• There is no other diagnosis that better explains the signs and symptoms

Advertisements

VA Ambulatory Report 1.10.18 – Aches and Pains all over – PMR and RA

Thank you Monica for presenting the case of an elderly gentleman presenting with chronic fatigue, muscle aches, wrist and hand joint pain, and weight loss found to have PMR and RA.

Learning Peals  Screen Shot 2017-10-11 at 12.58.11 PM

  1. LT’s pearl: Many patients with PMR present with acute onset of symptoms
  2. Other lab findings that may be present in patients with PMR: mild normocytic anemia, elevated alk phos (although more common in patients with GCA)
  3. Patients with PMR only need temporal artery biopsy if they have symptoms of arteritis. About 5-30% of patients with PMR will have GCA

 

Polymyalgia Rheumatica Refresher

  • Clinical Manifestations
    • Proximal pain and morning stiffness
      • Shoulder pain is the most common symptom
      • LT’s pearl: Many patients report acute onset of symptoms
      • Distal symptoms occur in ~50% of patients including peripheral arthritis, carpal tunnel, pitting edema of hands and feet)
    • Systemic symptoms (fever, weight loss, malaise) are present in ~1/3 of patients
    • Laboratory Findings
      • Elevated inflammatory markers
      • Non specific findings (not present in all patients)
        • Mild normocytic anemia
        • Elevated Alk Phos – although more common in patients with GCA
  • Diagnosis
    • No other systemic disease to explain symptoms
    • Onset of symptoms after age 50
    • Proximal aching and morning stiffness lasting >30 minutes for at least 2 weeks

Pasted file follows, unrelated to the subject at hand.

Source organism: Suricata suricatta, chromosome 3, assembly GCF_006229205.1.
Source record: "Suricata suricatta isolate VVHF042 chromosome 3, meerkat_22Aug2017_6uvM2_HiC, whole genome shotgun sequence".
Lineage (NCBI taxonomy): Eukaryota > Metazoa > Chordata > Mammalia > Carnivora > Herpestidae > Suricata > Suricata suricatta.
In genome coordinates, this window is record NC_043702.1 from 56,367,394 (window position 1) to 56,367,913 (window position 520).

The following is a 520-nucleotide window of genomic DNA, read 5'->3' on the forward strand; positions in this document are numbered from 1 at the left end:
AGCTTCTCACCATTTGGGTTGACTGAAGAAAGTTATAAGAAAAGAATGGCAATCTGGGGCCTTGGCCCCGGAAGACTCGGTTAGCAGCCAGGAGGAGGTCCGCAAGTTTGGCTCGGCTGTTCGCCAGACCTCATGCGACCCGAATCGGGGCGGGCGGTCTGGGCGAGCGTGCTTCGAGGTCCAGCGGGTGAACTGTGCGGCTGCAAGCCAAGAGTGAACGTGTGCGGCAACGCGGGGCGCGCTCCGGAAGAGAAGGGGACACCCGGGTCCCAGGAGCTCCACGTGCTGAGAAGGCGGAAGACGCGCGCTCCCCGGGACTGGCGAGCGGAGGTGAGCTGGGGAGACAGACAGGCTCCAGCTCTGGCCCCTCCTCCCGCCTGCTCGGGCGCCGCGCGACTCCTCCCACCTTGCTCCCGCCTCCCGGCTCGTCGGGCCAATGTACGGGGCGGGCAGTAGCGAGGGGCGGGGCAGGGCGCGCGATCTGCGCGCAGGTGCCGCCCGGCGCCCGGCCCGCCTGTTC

• LT’s pearl: Many patients report acute onset of symptoms
      • Shoulder pain is the most common presenting symptom
    • ESR > 40
    • Rapid resolution of symptoms with prednisone
      • Lack of response strongly suggests another diagnosis
    • There are no set diagnostic criteria, but the ACR/EULAR have proposed criteria to be used in research studies but do not recommend use for diagnosis in individual patients
    • Atypical PMR
      • Asymmetric symptoms
      • Low ESR
        • Some patients have normal or mildly elevated ESR (7-20% at time of diagnosis)
          • Check CRP
          • If both ESR and CRP are normal, much less likely to be PMR
  • Does my patient with PMR have GCA?
    • 50% of patients with GCA have PMR. Of those with PMR, 5-30% get GCA
    • Clinical manifestations of GCA
    • Only need to get temporal artery biopsy if the patient is having symptoms of temporal arteritis
  • Treatment
    • Goal of therapy: Improve symptoms
    • Starting dose: 15-20 mg prednisone per day
    • After a period of quiescence (2-4 weeks) then start a slow taper by 10-20% every 2-4 weeks